Rates for the 30-year mortgage increased again this week in response to market jitters over the next expected rate hike from the Federal Reserve. (istock)
Rates for the 30-year mortgage are up again this week as the market braces for another expected interest rate hike from the Federal Reserve following its meeting in September, according to Freddie Mac.
The average rate for a 30-year fixed-rate mortgage increased to 5.55% for the week ending Aug. 25, according to Freddie Mac's Primary Mortgage Market Survey. This is an increase from last week when it averaged 5.13% and is significantly higher than last year when it was 2.87%.
The 15-year mortgage also rose this week to 4.85%, up from 4.55% last week and up from 2.17% last year.
By contrast, the five-year Treasury-indexed hybrid adjustable-rate mortgage (ARM) slightly decreased to 4.36%. This is down from 4.39% last week and up from 2.42% last year.
"Investors are parsing through data highlighting a resilient economy and keeping an eye on Fed Chairman Powell's statements tomorrow," George Ratiu, Realtor.com's manager of economic research, said in a statement. "Expectations are that he will highlight the central bank's commitment to continued monetary tightening for the remainder of the year."
If you are looking to purchase a home or refinance your current mortgage, comparing multiple lenders can help you get the best rate. Visit Credible to find your personalized interest rate without affecting your credit score.
Homebuyers remain sidelined
Homebuyer demand remains muted, with mortgage applications tumbling for the third straight week and remaining at their lowest level in 22 years, the Mortgage Bankers Association (MBA) reported in its Weekly Mortgage Applications survey for the week ending Aug. 19.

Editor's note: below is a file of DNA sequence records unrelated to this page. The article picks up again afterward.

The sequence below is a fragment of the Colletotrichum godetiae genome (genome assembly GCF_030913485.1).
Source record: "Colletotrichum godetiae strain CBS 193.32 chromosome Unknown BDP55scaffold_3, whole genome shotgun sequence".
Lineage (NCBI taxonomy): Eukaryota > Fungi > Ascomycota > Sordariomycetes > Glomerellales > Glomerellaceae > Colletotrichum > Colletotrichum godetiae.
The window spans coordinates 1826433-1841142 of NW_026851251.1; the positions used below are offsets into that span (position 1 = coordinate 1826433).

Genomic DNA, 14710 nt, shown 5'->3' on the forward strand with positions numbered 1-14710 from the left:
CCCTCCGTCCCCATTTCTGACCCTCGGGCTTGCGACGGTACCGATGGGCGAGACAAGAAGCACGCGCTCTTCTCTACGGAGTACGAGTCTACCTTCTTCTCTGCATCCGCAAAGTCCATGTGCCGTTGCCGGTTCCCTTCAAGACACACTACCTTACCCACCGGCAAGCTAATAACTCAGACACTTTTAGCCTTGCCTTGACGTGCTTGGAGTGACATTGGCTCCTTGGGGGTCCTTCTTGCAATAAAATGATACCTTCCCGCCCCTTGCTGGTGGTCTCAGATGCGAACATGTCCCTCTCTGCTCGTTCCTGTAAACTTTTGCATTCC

Likewise, the latest data from the National Association of REALTORS® showed that existing home sales dropped 19.9% year over year. And new home sales also plunged nearly 30% in July compared with a year earlier, according to data reported by the U.S. Census Bureau and the Department of Housing and Urban Development.
High mortgage rates and home prices, as well as economic uncertainty, are behind the drop in demand.
Home price appreciation slowed recently, but prices were 16% higher in July compared with the same time last year, according to data reported by Zillow. The median-priced home is worth about $40,000 more than in July 2021.
Economists also anticipate that the Federal Reserve will raise rates again at its upcoming meeting at the end of September, which could add further volatility in mortgage rates.
"The combination of higher mortgage rates and the slowdown in economic growth is weighing on the housing market," Sam Khater, Freddie Mac's chief economist, said. "Home sales continue to decline, prices are moderating, and consumer confidence is low."
If you are interested in taking advantage of mortgage rates now before they move higher, you could consider taking out a mortgage refinance to lower your monthly payments and save money over the life of the loan. Visit Credible to find your personalized interest rate without affecting your credit score.
Student debt forgiveness creates relief for homebuyers
Homebuyers dealing with affordability issues could get some relief in the form of student debt forgiveness. President Joe Biden on Wednesday announced that the federal student loan payment pause would be extended until Dec. 31.
The administration also announced that it would cancel $20,000 in student loan debt per eligible borrower if they went to college on Pell Grants and $10,000 in student loan debt per eligible borrower for those who didn’t.
"The Biden administration's decision to cancel $10,000 or more in student debt for millions of Americans is likely to offer a short-term boost in spending power," Raitu said. "The savings in monthly expenses would bolster household budgets straining against rising prices and rents."
If you want to take out a mortgage or get a mortgage refinance, using an online marketplace like Credible can help you compare lenders and save money. If you have any questions, you can also contact Credible to speak to a home loan expert.
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